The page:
In December, 2009 My wife and I made a life changing decision. We moved from our apartment, friends, and several levels of defined “family”, which included our church family, to the other end of the world, culturally. New Port Richey Florida.
Yes, they speak English in NPR – in fact, it more resembles the American English I was used to than the Pittsburghese I often needed to have translated in my former home of about five years. My wife had lived there far longer, so while she refused to adopt certain of the native idioms, she could at least translate them for me. Our move was to become live-in care givers for her mother, who went home to be with the Lord on March 28th of this year, ten months to the day following my mother’s home going in Miami the previous May.
It was a decision easily made and fearfully made for reasons not necessary to the telling of this tale. The easy part was because of my stroke and the evidentiary proof that has supported the premise because of my continuing physical deterioration, I simply could not have handled even one winter like the one Pittsburgh suffered in 2014-15, much less six of them. And then there’s the “Mom” factor. It has been a delight for Linda to get to re-know her mother and for me to know my mother in law.
Then, of course there’s that whole other issue of me leaving for Bible College in 1975 and telling God that I would, no how, no way, not ever move back to Florida in general, South Florida in particular. Uh-uh, no-sir – not gonna happen. Period. End of Discussion. As a character on a British sitcom we enjoy would put it, “And I am unanimous in that!”
(Insert favorite Scripture verse about fools arguing with God here)
What proved to be the most difficult aspect of our move was finding a church that wasn’t one full of children at a weekly rock and roll concert that was so loud it was physically painful, not in my ears, but in the center of my chest from the pounding pulse of the drums and electric bass that rattled my body to the core; to legalists stuck in the 17th century, reading what they believe is a Godly inspired 1611 Bible that in reality is a 1769 revision to the 1611 revision of the 1605 revision of the 1604 Bible which itself was copied 90% word for word from the 1560 Protestant Geneva Bible and the Catholic intertestamental Apocrypha translated from the Latin Vulgate, and authorized to be the “official Bible of the Church of England” by an English Monarch who created this brand new religion with himself, and seceding British Monarchs to serve as the head of this new religion, primarily so he could grant himself the divorce the Pope wouldn’t give him, and remarry. Now there is a lot more detail to that story – at least 3 semesters of graduate level church history and Intro to Biblical Manuscripts, and I hope to finish this blog with fewer than 10,000 words.
The third option were the churches where both of us in our 50’s (Linda just a few years in and me about to graduate) and we were the youth group. It took us the best part of two years to find ‘home’ and when we did, it took only one service. And that service can be summed by a couple of verses of Scripture from a passage near the end of Acts Chapter 2, which gives in beautiful detail the beginning days of the first church. I’ll clarify which verses, because this is what we witnessed in action at what was then but is sadly no longer, Baypointe Church. I’ve italicized the three key verses that defined that church. (parenthetically, I believe every new Christian should have to study a course in church history based on the Book of Acts to see our roots, as it were, and to get a good foundational understanding that Christ followers are the church, not any building where they might assemble to worship as a group. Nice buildings are just that – nice buildings. WE who believe and are indwelt by the promised Holy Spirit – WE are the Church! Now on to the Scripture:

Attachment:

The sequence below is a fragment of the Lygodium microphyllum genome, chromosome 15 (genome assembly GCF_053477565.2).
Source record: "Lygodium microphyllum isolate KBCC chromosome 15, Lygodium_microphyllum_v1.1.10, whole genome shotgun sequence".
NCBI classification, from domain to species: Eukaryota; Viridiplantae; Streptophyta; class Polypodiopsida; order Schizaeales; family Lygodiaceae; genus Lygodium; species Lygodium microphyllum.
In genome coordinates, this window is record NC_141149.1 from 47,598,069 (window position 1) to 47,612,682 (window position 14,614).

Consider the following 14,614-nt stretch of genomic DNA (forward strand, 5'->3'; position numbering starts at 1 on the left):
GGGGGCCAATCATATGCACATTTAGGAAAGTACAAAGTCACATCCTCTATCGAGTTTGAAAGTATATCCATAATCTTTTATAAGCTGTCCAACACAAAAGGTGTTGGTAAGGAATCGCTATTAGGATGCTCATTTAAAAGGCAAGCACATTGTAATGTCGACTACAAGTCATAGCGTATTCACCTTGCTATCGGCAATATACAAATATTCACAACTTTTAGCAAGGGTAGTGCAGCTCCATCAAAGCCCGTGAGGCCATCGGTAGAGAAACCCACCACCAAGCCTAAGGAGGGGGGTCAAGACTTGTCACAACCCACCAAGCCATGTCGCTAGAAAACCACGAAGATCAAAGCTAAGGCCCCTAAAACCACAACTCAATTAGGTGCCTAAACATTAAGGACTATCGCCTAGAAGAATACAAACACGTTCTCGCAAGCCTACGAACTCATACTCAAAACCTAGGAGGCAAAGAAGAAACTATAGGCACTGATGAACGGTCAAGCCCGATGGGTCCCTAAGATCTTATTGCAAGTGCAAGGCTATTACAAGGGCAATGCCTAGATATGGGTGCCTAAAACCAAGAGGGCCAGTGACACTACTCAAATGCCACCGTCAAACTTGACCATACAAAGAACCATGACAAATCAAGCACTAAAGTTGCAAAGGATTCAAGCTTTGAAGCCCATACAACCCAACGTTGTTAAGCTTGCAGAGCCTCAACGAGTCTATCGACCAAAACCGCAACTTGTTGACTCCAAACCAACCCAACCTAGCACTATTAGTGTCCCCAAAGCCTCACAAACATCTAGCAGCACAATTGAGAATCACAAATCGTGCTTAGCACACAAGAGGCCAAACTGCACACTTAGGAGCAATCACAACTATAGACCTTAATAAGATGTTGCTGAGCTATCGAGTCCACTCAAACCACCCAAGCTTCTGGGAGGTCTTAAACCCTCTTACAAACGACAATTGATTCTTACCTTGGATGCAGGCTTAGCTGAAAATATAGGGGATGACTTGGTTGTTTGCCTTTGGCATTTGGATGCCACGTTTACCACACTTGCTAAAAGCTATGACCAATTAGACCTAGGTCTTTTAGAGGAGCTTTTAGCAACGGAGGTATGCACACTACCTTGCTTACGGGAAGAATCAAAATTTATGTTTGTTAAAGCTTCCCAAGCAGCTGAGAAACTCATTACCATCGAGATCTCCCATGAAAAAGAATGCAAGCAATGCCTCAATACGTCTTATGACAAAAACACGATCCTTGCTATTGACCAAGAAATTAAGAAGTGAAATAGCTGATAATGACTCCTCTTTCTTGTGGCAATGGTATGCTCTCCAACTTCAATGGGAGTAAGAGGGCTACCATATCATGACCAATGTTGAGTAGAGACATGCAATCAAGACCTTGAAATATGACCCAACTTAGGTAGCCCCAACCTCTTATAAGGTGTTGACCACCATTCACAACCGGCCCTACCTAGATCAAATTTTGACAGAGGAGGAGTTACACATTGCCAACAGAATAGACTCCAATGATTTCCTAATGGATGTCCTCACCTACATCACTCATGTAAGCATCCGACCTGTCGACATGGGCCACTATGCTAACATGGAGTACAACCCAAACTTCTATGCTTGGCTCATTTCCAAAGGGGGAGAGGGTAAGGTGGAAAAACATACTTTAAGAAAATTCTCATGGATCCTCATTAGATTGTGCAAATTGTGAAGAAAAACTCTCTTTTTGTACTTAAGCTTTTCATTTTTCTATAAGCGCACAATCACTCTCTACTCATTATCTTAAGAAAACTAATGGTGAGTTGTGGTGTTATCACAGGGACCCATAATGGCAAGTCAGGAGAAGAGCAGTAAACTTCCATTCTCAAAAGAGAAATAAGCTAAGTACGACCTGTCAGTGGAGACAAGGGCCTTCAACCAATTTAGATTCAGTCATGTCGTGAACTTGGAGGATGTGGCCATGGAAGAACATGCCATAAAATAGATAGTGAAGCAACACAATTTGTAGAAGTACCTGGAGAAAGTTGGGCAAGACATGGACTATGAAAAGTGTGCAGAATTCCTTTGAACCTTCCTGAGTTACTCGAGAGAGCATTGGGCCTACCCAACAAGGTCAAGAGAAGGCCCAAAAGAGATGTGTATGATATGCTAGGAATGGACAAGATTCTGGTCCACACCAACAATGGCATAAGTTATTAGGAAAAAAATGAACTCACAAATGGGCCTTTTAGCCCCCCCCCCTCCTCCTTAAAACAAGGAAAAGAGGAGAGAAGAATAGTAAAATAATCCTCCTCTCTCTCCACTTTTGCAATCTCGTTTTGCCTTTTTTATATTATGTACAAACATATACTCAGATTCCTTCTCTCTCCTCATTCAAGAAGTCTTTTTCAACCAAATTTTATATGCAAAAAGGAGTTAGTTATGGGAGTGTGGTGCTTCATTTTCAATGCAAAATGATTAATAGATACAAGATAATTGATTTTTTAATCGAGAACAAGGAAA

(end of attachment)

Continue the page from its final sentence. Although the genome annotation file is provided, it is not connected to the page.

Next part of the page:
“40 And with many other words he testified and exhorted them, saying, “Be saved from this perverse generation.” 41 Then those who gladly received his word were baptized; and that day about three thousand souls were added to them. 42 And they continued steadfastly in the apostles’ doctrine and fellowship, in the breaking of bread, and in prayers. 43 Then fear came upon every soul, and many wonders and signs were done through the apostles. 44 Now all who believed were together, and had all things in common, 45 and sold their possessions and goods, and divided them among all, as anyone had need.
46 So continuing daily with one accord in the temple, and breaking bread from house to house, they ate their food with gladness and simplicity of heart, 47 praising God and having favor with all the people. And the Lord added to the church daily those who were being saved.
Acts 2:40:47 (NKJV)
Acts 2:40:47 (NKJV)
We met a young woman (when you’re 60, and by now I was, everyone is young) who in the process of conversation turned out to have been from back home. No, I mean way back home. No, even before then. I am not originally from this Florida to which I once vowed to never return. Before that, I was born in New Jersey in the same hospital as my mother. Her father helped found the volunteer fire department. Her mother, my spunky grandmother, helped found the associated women’s auxiliary. The aforementioned woman’s husband worked as a firefighter for the no longer volunteer fire company and knew from my description of the place exactly where my grandparents lived and raised eleven children. She invited us to her church.